Technology plays a critical role in modern advice businesses but, argues Tim Sargisson, disconnected systems are letting financial advisers down
It is 25 years since Connected by the Stereo MC's reached number 18 in the UK singles chart with its plaintive cry about how ‘something ain't right, I'm gonna get myself connected'. However, it seems the message has fallen on deaf ears for many in adviserland.
Not for the first time I am indebted to Mark Polson and the excellent the lang cat for a first-class piece of research to illustrate the point. Called ‘A Disconnected World' it is about the impact of systems not integrating properly on adviser businesses.
The conclusion is that money put into integrations has been wasted. Where integration does exist they are often not being used, and are untrusted, with firms deciding it is better simply to do the work themselves. The number of real-time two-way integrations firms enjoy in the lang cat's sample is a big fat zero.
I am certain that anyone reading A Disconnected World must recognise the critical role that technology plays in supporting any efficient, well-run and profitable advice business.
In a 21st century advice business the focus is on helping advisers fully optimise their time in the achievement of business goals, best outcomes for their clients, personal fulfilment and the personal enjoyment gained from being a professional financial adviser. This simply cannot be achieved without a significant investment in leading edge technology.
The requirements for client reviews have ramped up and are posing a major challenge for firms. In the post-Mifid world firms need to do a full suitability assessment - fact finding, risk profiling and suitability reporting. To have not effectively invested the time, money and resources to provide the ability to deliver this efficiently through an industrialised process is going to cost firms.
This view is supported by research by bespoke paraplanning service, The Timebank, which estimates the cost to advisers of completing just a basic annual review is now running at £750 and ranges from £600 to £1,100 for firms where The Timebank asked them to break down the cost. Clive Waller at CWC research has the figure even higher at an eye-watering £1,500.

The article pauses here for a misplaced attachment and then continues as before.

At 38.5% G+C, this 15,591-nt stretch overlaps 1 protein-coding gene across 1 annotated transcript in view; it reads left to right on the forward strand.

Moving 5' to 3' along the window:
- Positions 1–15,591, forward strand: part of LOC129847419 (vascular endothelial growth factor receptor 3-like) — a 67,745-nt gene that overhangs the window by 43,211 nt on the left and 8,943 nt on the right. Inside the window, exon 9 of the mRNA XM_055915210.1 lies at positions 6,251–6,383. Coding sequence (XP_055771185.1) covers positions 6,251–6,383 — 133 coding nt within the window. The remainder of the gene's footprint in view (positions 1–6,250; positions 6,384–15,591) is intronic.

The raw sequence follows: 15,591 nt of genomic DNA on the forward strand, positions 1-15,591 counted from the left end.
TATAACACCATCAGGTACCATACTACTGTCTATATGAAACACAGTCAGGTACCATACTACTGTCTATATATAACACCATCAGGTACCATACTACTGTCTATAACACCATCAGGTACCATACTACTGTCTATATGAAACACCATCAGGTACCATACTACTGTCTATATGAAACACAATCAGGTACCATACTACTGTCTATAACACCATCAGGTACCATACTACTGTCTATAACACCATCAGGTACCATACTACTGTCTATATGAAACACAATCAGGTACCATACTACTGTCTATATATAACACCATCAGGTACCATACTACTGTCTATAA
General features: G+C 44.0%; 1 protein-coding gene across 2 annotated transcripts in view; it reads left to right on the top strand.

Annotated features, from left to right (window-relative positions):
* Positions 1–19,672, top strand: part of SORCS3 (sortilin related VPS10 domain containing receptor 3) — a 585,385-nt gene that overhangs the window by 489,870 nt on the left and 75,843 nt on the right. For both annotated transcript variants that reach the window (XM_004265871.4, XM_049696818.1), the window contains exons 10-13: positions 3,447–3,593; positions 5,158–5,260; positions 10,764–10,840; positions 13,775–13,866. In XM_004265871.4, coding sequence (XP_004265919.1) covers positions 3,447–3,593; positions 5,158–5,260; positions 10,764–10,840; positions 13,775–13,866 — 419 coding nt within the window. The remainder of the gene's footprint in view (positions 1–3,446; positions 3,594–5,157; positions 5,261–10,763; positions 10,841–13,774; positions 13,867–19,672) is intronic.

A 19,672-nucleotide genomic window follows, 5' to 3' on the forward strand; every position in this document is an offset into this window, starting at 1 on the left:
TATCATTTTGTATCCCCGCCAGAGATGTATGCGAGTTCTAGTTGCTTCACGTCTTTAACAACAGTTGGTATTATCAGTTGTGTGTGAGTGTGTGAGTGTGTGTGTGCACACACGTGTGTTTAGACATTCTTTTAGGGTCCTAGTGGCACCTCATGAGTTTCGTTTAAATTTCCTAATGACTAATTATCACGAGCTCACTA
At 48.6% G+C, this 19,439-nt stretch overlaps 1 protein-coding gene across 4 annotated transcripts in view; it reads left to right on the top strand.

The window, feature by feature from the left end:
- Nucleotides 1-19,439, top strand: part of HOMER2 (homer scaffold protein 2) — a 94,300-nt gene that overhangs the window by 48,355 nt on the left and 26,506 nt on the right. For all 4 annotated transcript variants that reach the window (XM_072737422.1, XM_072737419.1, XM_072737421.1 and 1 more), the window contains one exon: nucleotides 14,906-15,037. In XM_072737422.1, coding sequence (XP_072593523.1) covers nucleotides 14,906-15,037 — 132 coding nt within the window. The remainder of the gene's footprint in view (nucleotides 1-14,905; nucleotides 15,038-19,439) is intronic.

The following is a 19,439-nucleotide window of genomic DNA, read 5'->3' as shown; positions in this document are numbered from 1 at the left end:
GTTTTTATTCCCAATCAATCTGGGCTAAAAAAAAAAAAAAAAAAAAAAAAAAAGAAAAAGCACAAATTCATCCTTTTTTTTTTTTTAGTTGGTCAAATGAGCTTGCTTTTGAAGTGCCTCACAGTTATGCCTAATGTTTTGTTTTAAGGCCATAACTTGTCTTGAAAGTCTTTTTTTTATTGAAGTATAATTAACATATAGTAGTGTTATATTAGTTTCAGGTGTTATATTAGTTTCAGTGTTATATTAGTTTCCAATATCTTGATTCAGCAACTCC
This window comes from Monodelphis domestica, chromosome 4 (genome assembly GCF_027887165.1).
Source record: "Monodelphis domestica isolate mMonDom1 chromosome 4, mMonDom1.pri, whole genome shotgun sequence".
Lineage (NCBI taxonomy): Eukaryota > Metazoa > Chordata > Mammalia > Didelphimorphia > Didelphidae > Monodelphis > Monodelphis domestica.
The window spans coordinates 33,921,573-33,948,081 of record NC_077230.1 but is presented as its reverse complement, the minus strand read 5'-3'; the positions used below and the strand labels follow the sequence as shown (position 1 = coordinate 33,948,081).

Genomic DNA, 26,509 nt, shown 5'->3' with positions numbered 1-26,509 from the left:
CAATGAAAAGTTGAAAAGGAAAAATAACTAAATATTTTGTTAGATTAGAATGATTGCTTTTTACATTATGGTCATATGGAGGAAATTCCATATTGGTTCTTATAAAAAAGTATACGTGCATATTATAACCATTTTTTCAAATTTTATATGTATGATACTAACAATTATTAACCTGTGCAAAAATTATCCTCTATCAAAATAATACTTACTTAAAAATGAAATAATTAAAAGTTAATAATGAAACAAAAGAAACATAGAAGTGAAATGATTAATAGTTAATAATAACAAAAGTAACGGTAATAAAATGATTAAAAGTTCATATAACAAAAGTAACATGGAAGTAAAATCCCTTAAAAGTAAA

For adviser firms to spend six hours to produce a single, compliant client report represents a shocking waste of a firm's time and resources.
Why are we seeing this? I believe there are three key reasons:
- The FCA identify that, out of 5,246 financial adviser firms, 4,676 firms (89%) have between 1-5 advisers. The clue is in the firm's description. These are financial advice firms; they are not technology experts. Reacting to a constant stream of client enquiries leaves little opportunities to proactively devise a strategy around embracing technology.
Advice firms buying lots of different kit (the lLang Cat research highlights seven as the number of systems a firm typically uses to deliver planning, including two platforms) helps to explain why it ends up as a hotchpotch of different systems all operating in their own little universe with no connectivity.
- Both Octopus and Liberatum have identified large numbers of advisers looking to retire in the next five to 10 years. Are you really going to shell out large wads of cash on a super shiny bit of kit, when along comes a buyer who is only interested in your clients and AUA? Indeed, as part of the acquisition they will employ a team to upload all your clients on to their back-office system.
- The third point is eloquently explained by Mark Polson as a significant reason behind this stasis. "What's happening is that the industry (as opposed to the adviser profession) is being given a free pass by an army of administrators, who are acting as a sort of filter between the industry and hard reality. Why spend millions sorting this out when Sarah or Dave, paid £25k a year, will do it for you in the adviser office?"
However, whatever the reason or excuse, efficiency is essential to deliver what is demanded and what is expected of us by clients and the regulator: the aim to achieve better customer engagement and improved customer outcomes.
Tim Sargisson is
Our weekly heads-up for advisers
The Financial Services Compensation Scheme (FSCS) declared 11 adviser firms in default between 1 August and 31 October.